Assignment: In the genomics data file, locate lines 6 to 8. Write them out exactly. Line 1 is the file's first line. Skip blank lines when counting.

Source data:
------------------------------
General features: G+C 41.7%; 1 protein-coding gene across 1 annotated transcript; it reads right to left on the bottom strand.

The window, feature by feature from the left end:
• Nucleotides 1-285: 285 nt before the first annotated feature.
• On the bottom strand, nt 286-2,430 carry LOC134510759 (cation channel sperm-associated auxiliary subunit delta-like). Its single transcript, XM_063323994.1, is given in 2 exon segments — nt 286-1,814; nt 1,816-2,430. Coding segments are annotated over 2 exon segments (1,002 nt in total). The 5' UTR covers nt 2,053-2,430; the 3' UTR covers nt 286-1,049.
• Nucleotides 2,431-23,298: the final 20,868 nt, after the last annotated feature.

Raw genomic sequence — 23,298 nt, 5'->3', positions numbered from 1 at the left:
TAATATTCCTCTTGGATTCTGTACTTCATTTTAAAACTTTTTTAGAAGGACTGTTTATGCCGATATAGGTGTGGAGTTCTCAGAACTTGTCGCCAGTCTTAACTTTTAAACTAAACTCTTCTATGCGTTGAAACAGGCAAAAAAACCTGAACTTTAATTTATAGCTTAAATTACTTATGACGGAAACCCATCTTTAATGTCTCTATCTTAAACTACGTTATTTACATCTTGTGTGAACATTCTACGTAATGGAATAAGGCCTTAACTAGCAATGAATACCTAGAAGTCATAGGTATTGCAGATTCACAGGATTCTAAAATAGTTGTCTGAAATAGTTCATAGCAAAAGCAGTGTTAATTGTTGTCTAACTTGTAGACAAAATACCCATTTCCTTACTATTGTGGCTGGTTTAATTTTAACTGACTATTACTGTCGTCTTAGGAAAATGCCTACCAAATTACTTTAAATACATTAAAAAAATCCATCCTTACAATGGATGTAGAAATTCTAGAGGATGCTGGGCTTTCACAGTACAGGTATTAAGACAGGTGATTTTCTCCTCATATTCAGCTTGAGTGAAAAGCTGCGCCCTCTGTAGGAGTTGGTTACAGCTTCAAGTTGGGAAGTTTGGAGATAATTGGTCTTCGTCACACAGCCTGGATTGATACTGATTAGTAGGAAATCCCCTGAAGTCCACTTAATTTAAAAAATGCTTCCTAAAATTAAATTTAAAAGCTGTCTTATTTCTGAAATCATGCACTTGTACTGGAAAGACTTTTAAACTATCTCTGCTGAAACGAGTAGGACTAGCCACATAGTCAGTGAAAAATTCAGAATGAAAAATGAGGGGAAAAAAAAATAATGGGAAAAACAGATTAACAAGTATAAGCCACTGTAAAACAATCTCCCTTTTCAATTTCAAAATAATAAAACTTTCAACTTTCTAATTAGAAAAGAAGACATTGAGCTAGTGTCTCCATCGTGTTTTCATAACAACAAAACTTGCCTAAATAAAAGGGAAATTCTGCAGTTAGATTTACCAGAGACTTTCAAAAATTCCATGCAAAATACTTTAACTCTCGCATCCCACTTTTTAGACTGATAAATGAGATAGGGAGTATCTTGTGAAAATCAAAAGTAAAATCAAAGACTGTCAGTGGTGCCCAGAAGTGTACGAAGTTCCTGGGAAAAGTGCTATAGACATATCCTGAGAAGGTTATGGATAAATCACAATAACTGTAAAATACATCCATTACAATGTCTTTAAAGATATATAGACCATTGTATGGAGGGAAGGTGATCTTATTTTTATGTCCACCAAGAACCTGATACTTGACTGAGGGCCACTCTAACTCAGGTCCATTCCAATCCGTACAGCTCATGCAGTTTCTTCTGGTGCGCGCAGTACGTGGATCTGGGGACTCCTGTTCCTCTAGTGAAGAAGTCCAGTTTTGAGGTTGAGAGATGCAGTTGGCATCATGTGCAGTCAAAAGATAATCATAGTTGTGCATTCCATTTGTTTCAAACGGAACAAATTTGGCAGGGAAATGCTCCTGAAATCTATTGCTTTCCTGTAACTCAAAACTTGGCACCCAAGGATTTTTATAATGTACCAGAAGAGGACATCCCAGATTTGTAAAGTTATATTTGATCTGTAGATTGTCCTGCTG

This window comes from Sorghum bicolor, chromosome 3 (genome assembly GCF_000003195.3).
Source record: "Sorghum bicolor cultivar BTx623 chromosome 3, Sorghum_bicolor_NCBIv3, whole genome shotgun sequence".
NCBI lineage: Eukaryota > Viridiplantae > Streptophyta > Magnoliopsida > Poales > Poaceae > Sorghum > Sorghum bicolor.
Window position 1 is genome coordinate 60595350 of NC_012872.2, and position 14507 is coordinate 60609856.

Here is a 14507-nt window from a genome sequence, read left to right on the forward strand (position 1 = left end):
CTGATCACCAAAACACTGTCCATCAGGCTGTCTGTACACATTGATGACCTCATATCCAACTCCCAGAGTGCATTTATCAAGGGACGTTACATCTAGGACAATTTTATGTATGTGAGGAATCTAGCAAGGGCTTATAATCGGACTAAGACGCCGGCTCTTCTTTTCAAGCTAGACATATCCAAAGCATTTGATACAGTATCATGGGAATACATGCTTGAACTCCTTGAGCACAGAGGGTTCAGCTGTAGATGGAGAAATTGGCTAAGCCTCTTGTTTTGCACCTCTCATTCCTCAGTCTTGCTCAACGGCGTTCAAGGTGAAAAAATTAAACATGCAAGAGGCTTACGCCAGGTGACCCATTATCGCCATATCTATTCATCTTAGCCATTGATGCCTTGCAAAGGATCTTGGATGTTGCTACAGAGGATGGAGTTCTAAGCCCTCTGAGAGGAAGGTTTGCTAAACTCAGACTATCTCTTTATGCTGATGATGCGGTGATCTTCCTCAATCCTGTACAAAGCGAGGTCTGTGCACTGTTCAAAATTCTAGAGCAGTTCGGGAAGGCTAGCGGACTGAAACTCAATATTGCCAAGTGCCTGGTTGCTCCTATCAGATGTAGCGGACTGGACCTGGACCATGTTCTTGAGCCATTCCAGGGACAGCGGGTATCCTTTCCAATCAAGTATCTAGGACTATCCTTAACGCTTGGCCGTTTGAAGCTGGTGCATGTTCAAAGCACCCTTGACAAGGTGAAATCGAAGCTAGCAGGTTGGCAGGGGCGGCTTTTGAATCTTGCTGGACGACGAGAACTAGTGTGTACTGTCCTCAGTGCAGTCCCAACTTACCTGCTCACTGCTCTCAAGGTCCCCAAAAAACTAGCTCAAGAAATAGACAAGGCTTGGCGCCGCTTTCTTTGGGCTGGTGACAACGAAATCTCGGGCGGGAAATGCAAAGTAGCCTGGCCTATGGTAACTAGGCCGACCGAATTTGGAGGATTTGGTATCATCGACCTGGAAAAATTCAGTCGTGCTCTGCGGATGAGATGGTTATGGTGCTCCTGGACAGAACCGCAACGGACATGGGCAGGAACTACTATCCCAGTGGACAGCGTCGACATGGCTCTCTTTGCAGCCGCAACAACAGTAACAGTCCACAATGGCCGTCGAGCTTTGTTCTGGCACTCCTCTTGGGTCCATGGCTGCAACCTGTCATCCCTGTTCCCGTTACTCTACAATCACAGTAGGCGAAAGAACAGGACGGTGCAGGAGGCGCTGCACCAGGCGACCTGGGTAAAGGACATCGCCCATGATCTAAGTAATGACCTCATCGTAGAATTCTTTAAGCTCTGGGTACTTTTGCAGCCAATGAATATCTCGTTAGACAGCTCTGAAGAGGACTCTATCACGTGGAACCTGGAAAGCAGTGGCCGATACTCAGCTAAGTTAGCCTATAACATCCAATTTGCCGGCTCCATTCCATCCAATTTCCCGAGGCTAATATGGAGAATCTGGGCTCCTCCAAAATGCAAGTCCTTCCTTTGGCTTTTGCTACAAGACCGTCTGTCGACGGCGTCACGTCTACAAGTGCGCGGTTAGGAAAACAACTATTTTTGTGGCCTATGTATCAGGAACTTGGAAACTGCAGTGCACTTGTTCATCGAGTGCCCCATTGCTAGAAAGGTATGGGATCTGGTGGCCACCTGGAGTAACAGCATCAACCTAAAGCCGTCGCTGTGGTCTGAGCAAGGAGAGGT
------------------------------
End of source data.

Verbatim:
Raw genomic sequence — 23,298 nt, 5'->3', positions numbered from 1 at the left:
TAATATTCCTCTTGGATTCTGTACTTCATTTTAAAACTTTTTTAGAAGGACTGTTTATGCCGATATAGGTGTGGAGTTCTCAGAACTTGTCGCCAGTCTTAACTTTTAAACTAAACTCTTCTATGCGTTGAAACAGGCAAAAAAACCTGAACTTTAATTTATAGCTTAAATTACTTATGACGGAAACCCATCTTTAATGTCTCTATCTTAAACTACGTTATTTACATCTTGTGTGAACATTCTACGTAATGGAATAAGGCCTTAACTAGCAATGAATACCTAGAAGTCATAGGTATTGCAGATTCACAGGATTCTAAAATAGTTGTCTGAAATAGTTCATAGCAAAAGCAGTGTTAATTGTTGTCTAACTTGTAGACAAAATACCCATTTCCTTACTATTGTGGCTGGTTTAATTTTAACTGACTATTACTGTCGTCTTAGGAAAATGCCTACCAAATTACTTTAAATACATTAAAAAAATCCATCCTTACAATGGATGTAGAAATTCTAGAGGATGCTGGGCTTTCACAGTACAGGTATTAAGACAGGTGATTTTCTCCTCATATTCAGCTTGAGTGAAAAGCTGCGCCCTCTGTAGGAGTTGGTTACAGCTTCAAGTTGGGAAGTTTGGAGATAATTGGTCTTCGTCACACAGCCTGGATTGATACTGATTAGTAGGAAATCCCCTGAAGTCCACTTAATTTAAAAAATGCTTCCTAAAATTAAATTTAAAAGCTGTCTTATTTCTGAAATCATGCACTTGTACTGGAAAGACTTTTAAACTATCTCTGCTGAAACGAGTAGGACTAGCCACATAGTCAGTGAAAAATTCAGAATGAAAAATGAGGGGAAAAAAAAATAATGGGAAAAACAGATTAACAAGTATAAGCCACTGTAAAACAATCTCCCTTTTCAATTTCAAAATAATAAAACTTTCAACTTTCTAATTAGAAAAGAAGACATTGAGCTAGTGTCTCCATCGTGTTTTCATAACAACAAAACTTGCCTAAATAAAAGGGAAATTCTGCAGTTAGATTTACCAGAGACTTTCAAAAATTCCATGCAAAATACTTTAACTCTCGCATCCCACTTTTTAGACTGATAAATGAGATAGGGAGTATCTTGTGAAAATCAAAAGTAAAATCAAAGACTGTCAGTGGTGCCCAGAAGTGTACGAAGTTCCTGGGAAAAGTGCTATAGACATATCCTGAGAAGGTTATGGATAAATCACAATAACTGTAAAATACATCCATTACAATGTCTTTAAAGATATATAGACCATTGTATGGAGGGAAGGTGATCTTATTTTTATGTCCACCAAGAACCTGATACTTGACTGAGGGCCACTCTAACTCAGGTCCATTCCAATCCGTACAGCTCATGCAGTTTCTTCTGGTGCGCGCAGTACGTGGATCTGGGGACTCCTGTTCCTCTAGTGAAGAAGTCCAGTTTTGAGGTTGAGAGATGCAGTTGGCATCATGTGCAGTCAAAAGATAATCATAGTTGTGCATTCCATTTGTTTCAAACGGAACAAATTTGGCAGGGAAATGCTCCTGAAATCTATTGCTTTCCTGTAACTCAAAACTTGGCACCCAAGGATTTTTATAATGTACCAGAAGAGGACATCCCAGATTTGTAAAGTTATATTTGATCTGTAGATTGTCCTGCTG

This window comes from Sorghum bicolor, chromosome 3 (genome assembly GCF_000003195.3).